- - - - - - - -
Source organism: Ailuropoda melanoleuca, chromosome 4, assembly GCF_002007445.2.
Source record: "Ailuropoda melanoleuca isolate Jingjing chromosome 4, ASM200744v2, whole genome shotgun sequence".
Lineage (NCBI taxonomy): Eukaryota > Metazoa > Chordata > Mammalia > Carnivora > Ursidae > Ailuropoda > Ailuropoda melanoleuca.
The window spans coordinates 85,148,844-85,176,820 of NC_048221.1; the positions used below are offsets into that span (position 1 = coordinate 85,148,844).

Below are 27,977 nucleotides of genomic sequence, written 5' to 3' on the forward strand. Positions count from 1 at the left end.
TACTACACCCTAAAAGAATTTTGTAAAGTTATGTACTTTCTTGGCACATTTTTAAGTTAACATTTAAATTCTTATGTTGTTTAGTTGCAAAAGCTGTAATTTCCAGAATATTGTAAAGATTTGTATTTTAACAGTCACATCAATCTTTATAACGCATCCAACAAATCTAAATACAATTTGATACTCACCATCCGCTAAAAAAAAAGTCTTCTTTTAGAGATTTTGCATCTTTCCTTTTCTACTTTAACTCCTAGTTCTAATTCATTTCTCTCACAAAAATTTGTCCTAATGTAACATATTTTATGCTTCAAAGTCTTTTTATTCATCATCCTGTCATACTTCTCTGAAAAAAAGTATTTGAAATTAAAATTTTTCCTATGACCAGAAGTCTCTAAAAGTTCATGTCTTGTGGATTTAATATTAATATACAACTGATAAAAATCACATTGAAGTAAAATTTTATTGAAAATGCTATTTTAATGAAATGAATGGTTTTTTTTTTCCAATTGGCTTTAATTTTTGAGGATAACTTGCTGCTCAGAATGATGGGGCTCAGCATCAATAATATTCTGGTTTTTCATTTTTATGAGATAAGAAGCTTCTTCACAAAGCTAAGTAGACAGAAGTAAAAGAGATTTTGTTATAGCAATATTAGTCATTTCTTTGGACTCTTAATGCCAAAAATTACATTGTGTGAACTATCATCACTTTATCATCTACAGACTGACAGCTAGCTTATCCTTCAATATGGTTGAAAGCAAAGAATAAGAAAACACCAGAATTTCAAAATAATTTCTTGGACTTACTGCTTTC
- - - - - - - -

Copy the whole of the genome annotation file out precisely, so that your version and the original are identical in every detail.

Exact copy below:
Source organism: Ailuropoda melanoleuca, chromosome 4, assembly GCF_002007445.2.
Source record: "Ailuropoda melanoleuca isolate Jingjing chromosome 4, ASM200744v2, whole genome shotgun sequence".
Lineage (NCBI taxonomy): Eukaryota > Metazoa > Chordata > Mammalia > Carnivora > Ursidae > Ailuropoda > Ailuropoda melanoleuca.
The window spans coordinates 85,148,844-85,176,820 of NC_048221.1; the positions used below are offsets into that span (position 1 = coordinate 85,148,844).

Below are 27,977 nucleotides of genomic sequence, written 5' to 3' on the forward strand. Positions count from 1 at the left end.
TACTACACCCTAAAAGAATTTTGTAAAGTTATGTACTTTCTTGGCACATTTTTAAGTTAACATTTAAATTCTTATGTTGTTTAGTTGCAAAAGCTGTAATTTCCAGAATATTGTAAAGATTTGTATTTTAACAGTCACATCAATCTTTATAACGCATCCAACAAATCTAAATACAATTTGATACTCACCATCCGCTAAAAAAAAAGTCTTCTTTTAGAGATTTTGCATCTTTCCTTTTCTACTTTAACTCCTAGTTCTAATTCATTTCTCTCACAAAAATTTGTCCTAATGTAACATATTTTATGCTTCAAAGTCTTTTTATTCATCATCCTGTCATACTTCTCTGAAAAAAAGTATTTGAAATTAAAATTTTTCCTATGACCAGAAGTCTCTAAAAGTTCATGTCTTGTGGATTTAATATTAATATACAACTGATAAAAATCACATTGAAGTAAAATTTTATTGAAAATGCTATTTTAATGAAATGAATGGTTTTTTTTTTCCAATTGGCTTTAATTTTTGAGGATAACTTGCTGCTCAGAATGATGGGGCTCAGCATCAATAATATTCTGGTTTTTCATTTTTATGAGATAAGAAGCTTCTTCACAAAGCTAAGTAGACAGAAGTAAAAGAGATTTTGTTATAGCAATATTAGTCATTTCTTTGGACTCTTAATGCCAAAAATTACATTGTGTGAACTATCATCACTTTATCATCTACAGACTGACAGCTAGCTTATCCTTCAATATGGTTGAAAGCAAAGAATAAGAAAACACCAGAATTTCAAAATAATTTCTTGGACTTACTGCTTTC